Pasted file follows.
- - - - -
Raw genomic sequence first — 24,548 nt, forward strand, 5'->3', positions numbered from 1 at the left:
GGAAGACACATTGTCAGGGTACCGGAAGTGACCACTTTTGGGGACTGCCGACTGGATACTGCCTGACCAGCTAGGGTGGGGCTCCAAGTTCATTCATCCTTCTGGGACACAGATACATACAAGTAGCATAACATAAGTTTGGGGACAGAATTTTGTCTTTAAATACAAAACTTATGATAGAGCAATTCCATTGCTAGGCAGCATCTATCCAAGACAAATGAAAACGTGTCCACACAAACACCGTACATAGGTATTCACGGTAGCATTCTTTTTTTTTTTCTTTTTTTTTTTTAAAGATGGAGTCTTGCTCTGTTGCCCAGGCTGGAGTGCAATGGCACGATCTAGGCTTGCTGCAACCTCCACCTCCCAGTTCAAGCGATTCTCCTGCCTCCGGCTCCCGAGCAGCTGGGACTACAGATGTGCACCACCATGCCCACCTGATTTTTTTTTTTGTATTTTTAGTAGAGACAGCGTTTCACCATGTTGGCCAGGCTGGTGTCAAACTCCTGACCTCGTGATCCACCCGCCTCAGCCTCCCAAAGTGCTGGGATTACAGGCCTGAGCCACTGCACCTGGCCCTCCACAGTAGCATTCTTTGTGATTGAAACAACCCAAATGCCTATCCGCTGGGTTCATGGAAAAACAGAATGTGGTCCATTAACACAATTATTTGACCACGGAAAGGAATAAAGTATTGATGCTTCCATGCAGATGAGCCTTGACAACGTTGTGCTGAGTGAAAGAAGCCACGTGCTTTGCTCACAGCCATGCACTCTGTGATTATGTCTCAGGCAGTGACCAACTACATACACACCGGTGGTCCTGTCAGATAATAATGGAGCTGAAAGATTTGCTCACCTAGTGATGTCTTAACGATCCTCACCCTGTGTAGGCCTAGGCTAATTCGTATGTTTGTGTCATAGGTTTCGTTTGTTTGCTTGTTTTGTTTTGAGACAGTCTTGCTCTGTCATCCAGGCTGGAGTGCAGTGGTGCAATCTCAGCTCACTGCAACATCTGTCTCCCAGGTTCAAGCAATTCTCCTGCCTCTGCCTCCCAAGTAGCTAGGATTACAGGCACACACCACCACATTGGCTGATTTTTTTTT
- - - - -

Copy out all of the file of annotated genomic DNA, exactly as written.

Raw genomic sequence first — 24,548 nt, forward strand, 5'->3', positions numbered from 1 at the left:
GGAAGACACATTGTCAGGGTACCGGAAGTGACCACTTTTGGGGACTGCCGACTGGATACTGCCTGACCAGCTAGGGTGGGGCTCCAAGTTCATTCATCCTTCTGGGACACAGATACATACAAGTAGCATAACATAAGTTTGGGGACAGAATTTTGTCTTTAAATACAAAACTTATGATAGAGCAATTCCATTGCTAGGCAGCATCTATCCAAGACAAATGAAAACGTGTCCACACAAACACCGTACATAGGTATTCACGGTAGCATTCTTTTTTTTTTTCTTTTTTTTTTTTAAAGATGGAGTCTTGCTCTGTTGCCCAGGCTGGAGTGCAATGGCACGATCTAGGCTTGCTGCAACCTCCACCTCCCAGTTCAAGCGATTCTCCTGCCTCCGGCTCCCGAGCAGCTGGGACTACAGATGTGCACCACCATGCCCACCTGATTTTTTTTTTTGTATTTTTAGTAGAGACAGCGTTTCACCATGTTGGCCAGGCTGGTGTCAAACTCCTGACCTCGTGATCCACCCGCCTCAGCCTCCCAAAGTGCTGGGATTACAGGCCTGAGCCACTGCACCTGGCCCTCCACAGTAGCATTCTTTGTGATTGAAACAACCCAAATGCCTATCCGCTGGGTTCATGGAAAAACAGAATGTGGTCCATTAACACAATTATTTGACCACGGAAAGGAATAAAGTATTGATGCTTCCATGCAGATGAGCCTTGACAACGTTGTGCTGAGTGAAAGAAGCCACGTGCTTTGCTCACAGCCATGCACTCTGTGATTATGTCTCAGGCAGTGACCAACTACATACACACCGGTGGTCCTGTCAGATAATAATGGAGCTGAAAGATTTGCTCACCTAGTGATGTCTTAACGATCCTCACCCTGTGTAGGCCTAGGCTAATTCGTATGTTTGTGTCATAGGTTTCGTTTGTTTGCTTGTTTTGTTTTGAGACAGTCTTGCTCTGTCATCCAGGCTGGAGTGCAGTGGTGCAATCTCAGCTCACTGCAACATCTGTCTCCCAGGTTCAAGCAATTCTCCTGCCTCTGCCTCCCAAGTAGCTAGGATTACAGGCACACACCACCACATTGGCTGATTTTTTTTT